2. If you are around the $10 million threshold, now is a good time to take advantage of lifetime giving to your heirs. This is the best time to transfer wealth among generations. If you wait too long, and the amounts expire, you will exposing yourself to estate tax again.
  3. If you created your trust before 2013, get rid of your A-B trust!  These were common trusts when the coupon values were low. But because they are so high right now, you need to update your trust. If you don’t, once one spouse passes away, the surviving spouse loses control over 50% of the assets guaranteed (plus, 50% of the assets lose a full step-up in basis).
  4. If you are not a U.S. resident, the coupon value is only $60,000!  If you die with more than this amount, whoever inherits your estate must pay a 40% tax on the difference.

Make your mission in 2018 to get your estate plan done. Let us know when you want to get started.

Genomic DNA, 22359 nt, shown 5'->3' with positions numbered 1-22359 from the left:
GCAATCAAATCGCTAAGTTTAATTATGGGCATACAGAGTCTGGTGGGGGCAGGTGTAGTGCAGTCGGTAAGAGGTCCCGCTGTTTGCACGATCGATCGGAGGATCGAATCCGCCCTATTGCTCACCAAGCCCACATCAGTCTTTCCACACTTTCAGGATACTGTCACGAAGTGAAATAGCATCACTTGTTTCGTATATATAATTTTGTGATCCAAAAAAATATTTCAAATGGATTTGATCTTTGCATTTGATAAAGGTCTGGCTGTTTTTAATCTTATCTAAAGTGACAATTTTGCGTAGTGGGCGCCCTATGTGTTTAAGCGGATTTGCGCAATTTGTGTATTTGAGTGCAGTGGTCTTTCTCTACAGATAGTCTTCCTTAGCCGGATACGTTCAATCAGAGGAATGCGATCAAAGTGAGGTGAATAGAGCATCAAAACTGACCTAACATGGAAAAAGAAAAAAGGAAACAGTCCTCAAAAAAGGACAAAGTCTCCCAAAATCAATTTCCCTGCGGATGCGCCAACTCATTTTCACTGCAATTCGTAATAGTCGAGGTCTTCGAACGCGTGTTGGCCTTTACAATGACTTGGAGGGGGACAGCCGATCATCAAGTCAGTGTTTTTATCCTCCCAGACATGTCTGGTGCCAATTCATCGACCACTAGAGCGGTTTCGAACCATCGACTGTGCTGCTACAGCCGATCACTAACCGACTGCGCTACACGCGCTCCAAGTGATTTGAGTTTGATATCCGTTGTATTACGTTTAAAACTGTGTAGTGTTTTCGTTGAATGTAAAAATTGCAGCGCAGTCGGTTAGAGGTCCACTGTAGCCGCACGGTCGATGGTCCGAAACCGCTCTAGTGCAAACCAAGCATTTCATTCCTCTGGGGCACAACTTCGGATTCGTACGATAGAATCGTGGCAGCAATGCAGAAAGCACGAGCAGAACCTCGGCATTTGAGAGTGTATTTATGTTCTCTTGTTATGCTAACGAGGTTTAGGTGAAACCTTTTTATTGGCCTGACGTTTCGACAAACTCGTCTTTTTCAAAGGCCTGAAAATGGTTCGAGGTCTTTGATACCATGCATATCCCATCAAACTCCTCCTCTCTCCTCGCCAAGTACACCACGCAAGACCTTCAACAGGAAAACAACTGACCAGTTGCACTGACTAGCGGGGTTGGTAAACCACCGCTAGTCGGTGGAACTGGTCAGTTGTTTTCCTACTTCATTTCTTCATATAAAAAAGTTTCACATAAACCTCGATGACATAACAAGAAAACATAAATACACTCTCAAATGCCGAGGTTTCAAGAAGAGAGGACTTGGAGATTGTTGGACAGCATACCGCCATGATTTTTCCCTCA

Lalit Kundani is a trusted estate planning and business attorney with over a decade of experience advising thousands of clients and families throughout California. He has been a trusted advisor to members of law enforcement, business owners, judges, government officials, and even other attorneys. After co-founding the firm in 2015, Lalit was twice named as one of the top 100 lawyers in the nation by “The National Advocates” in the area of estate planning and trust formations. That same year, he was selected by “Super Lawyers” as a Rising Star, a recognition given to only the top 2.5% of attorneys in California. Since then, he has been recognized the past four consecutive years by the “American Institute of Family Law Attorneys” as a Top 10 lawyer for his work in estate planning, and he has received AVVO’s highest rating for estate planning attorneys in Orange County, including the Clients Choice Award. In 2018, his estate planning colleagues named Lalit as a Super Lawyer in the State of California, an accolade reserved for only the top 5% of attorneys in any field of law. Lalit graduated summa cum laude from UCLA with departmental highest honors, and is a law graduate of UC Berkeley School of Law (Boalt Hall), one of the top-ten law schools in the nation. While at Boalt Hall, Lalit served as a law clerk to the Honorable Richard A. Paez on the 9th Circuit U.S. Court of Appeals and received the William Lloyd Prosser Prize in Financial Analysis and Highest Honors in Estate Planning. He also served as President of Boalt Hall’s national trial teams. After graduating law school, Lalit was an associate at the law firm of Stroock & Stroock & Lavan LLP, an Am Law 100 firm and one of the oldest Wall Street-based firms in the country. In 2006, Lalit was appointed as Deputy District Attorney of Los Angeles County. In 2012, he joined Panish, Shea & Boyle, one of the top five plaintiff firms in the nation, where he served as a trial lawyer on high-profile catastrophic injury cases. Lalit is a recognized leader in the estate planning legal community. He is regularly invited to speak at seminars designed to educate attorneys, financial planners, accountants, real estate agents, and business owners on new developments related to Estate Planning, Guardianship, Tax Strategies, and Asset Protection. He has presented to companies like Google, Universal, Mass Mutual, he has taught courses on estate planning and entity structures at universities like USC, and he serves on the Board of Advisors to Cal State Fullerton’s Planned Giving Advisory Council (PGAC). He is a frequent contributor to the “Huffington Post” and has appeared as a legal commentator on local radio stations in Los Angeles. He is a member of Wealth Counsel, one of the largest and most respected estate planning legal groups in the nation. Lalit is a proud father and husband and resides in Orange County.